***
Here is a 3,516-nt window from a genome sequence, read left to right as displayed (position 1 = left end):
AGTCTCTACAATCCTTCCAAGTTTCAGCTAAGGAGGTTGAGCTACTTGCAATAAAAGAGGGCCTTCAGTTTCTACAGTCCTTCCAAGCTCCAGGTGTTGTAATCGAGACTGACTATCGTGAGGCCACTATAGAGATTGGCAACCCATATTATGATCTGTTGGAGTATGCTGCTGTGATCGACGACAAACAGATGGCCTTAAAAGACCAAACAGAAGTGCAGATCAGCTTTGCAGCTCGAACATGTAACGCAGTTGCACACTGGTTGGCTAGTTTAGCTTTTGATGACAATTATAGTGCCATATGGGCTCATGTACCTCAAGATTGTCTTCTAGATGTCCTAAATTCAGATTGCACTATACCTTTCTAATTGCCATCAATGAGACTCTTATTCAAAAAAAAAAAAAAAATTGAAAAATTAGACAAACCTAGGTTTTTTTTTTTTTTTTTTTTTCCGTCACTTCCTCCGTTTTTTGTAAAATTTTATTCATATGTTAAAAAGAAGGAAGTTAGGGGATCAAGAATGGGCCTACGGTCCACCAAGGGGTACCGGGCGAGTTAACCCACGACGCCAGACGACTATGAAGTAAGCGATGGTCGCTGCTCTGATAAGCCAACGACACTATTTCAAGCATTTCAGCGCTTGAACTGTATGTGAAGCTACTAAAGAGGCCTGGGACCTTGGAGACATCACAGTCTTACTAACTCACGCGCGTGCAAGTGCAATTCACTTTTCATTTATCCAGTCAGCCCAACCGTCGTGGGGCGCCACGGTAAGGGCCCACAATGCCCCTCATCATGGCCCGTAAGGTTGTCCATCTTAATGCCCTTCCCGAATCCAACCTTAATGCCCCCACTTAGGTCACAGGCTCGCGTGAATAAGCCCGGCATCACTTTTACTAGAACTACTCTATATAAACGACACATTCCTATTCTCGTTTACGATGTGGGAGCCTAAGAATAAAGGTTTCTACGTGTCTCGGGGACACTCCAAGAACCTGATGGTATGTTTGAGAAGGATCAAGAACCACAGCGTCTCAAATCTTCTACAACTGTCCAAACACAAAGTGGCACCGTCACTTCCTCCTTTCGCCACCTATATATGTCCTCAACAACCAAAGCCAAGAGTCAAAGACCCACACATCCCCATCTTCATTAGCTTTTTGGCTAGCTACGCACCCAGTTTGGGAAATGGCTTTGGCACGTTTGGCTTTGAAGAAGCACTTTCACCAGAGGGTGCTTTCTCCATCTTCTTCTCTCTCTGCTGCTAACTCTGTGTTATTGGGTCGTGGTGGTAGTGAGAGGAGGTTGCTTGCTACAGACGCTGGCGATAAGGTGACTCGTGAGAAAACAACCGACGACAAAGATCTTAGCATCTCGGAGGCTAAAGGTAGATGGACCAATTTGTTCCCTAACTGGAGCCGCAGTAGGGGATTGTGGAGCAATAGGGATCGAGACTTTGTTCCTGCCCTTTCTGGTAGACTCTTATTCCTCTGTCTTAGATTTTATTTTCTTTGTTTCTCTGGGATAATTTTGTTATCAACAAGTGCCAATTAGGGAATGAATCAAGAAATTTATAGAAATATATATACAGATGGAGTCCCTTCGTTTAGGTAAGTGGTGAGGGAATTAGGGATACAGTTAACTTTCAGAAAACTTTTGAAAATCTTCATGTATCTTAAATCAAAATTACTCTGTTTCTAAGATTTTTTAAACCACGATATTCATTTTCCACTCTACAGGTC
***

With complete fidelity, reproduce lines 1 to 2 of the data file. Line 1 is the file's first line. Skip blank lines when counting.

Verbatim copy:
Here is a 3,516-nt window from a genome sequence, read left to right as displayed (position 1 = left end):
AGTCTCTACAATCCTTCCAAGTTTCAGCTAAGGAGGTTGAGCTACTTGCAATAAAAGAGGGCCTTCAGTTTCTACAGTCCTTCCAAGCTCCAGGTGTTGTAATCGAGACTGACTATCGTGAGGCCACTATAGAGATTGGCAACCCATATTATGATCTGTTGGAGTATGCTGCTGTGATCGACGACAAACAGATGGCCTTAAAAGACCAAACAGAAGTGCAGATCAGCTTTGCAGCTCGAACATGTAACGCAGTTGCACACTGGTTGGCTAGTTTAGCTTTTGATGACAATTATAGTGCCATATGGGCTCATGTACCTCAAGATTGTCTTCTAGATGTCCTAAATTCAGATTGCACTATACCTTTCTAATTGCCATCAATGAGACTCTTATTCAAAAAAAAAAAAAAAATTGAAAAATTAGACAAACCTAGGTTTTTTTTTTTTTTTTTTTTTCCGTCACTTCCTCCGTTTTTTGTAAAATTTTATTCATATGTTAAAAAGAAGGAAGTTAGGGGATCAAGAATGGGCCTACGGTCCACCAAGGGGTACCGGGCGAGTTAACCCACGACGCCAGACGACTATGAAGTAAGCGATGGTCGCTGCTCTGATAAGCCAACGACACTATTTCAAGCATTTCAGCGCTTGAACTGTATGTGAAGCTACTAAAGAGGCCTGGGACCTTGGAGACATCACAGTCTTACTAACTCACGCGCGTGCAAGTGCAATTCACTTTTCATTTATCCAGTCAGCCCAACCGTCGTGGGGCGCCACGGTAAGGGCCCACAATGCCCCTCATCATGGCCCGTAAGGTTGTCCATCTTAATGCCCTTCCCGAATCCAACCTTAATGCCCCCACTTAGGTCACAGGCTCGCGTGAATAAGCCCGGCATCACTTTTACTAGAACTACTCTATATAAACGACACATTCCTATTCTCGTTTACGATGTGGGAGCCTAAGAATAAAGGTTTCTACGTGTCTCGGGGACACTCCAAGAACCTGATGGTATGTTTGAGAAGGATCAAGAACCACAGCGTCTCAAATCTTCTACAACTGTCCAAACACAAAGTGGCACCGTCACTTCCTCCTTTCGCCACCTATATATGTCCTCAACAACCAAAGCCAAGAGTCAAAGACCCACACATCCCCATCTTCATTAGCTTTTTGGCTAGCTACGCACCCAGTTTGGGAAATGGCTTTGGCACGTTTGGCTTTGAAGAAGCACTTTCACCAGAGGGTGCTTTCTCCATCTTCTTCTCTCTCTGCTGCTAACTCTGTGTTATTGGGTCGTGGTGGTAGTGAGAGGAGGTTGCTTGCTACAGACGCTGGCGATAAGGTGACTCGTGAGAAAACAACCGACGACAAAGATCTTAGCATCTCGGAGGCTAAAGGTAGATGGACCAATTTGTTCCCTAACTGGAGCCGCAGTAGGGGATTGTGGAGCAATAGGGATCGAGACTTTGTTCCTGCCCTTTCTGGTAGACTCTTATTCCTCTGTCTTAGATTTTATTTTCTTTGTTTCTCTGGGATAATTTTGTTATCAACAAGTGCCAATTAGGGAATGAATCAAGAAATTTATAGAAATATATATACAGATGGAGTCCCTTCGTTTAGGTAAGTGGTGAGGGAATTAGGGATACAGTTAACTTTCAGAAAACTTTTGAAAATCTTCATGTATCTTAAATCAAAATTACTCTGTTTCTAAGATTTTTTAAACCACGATATTCATTTTCCACTCTACAGGTC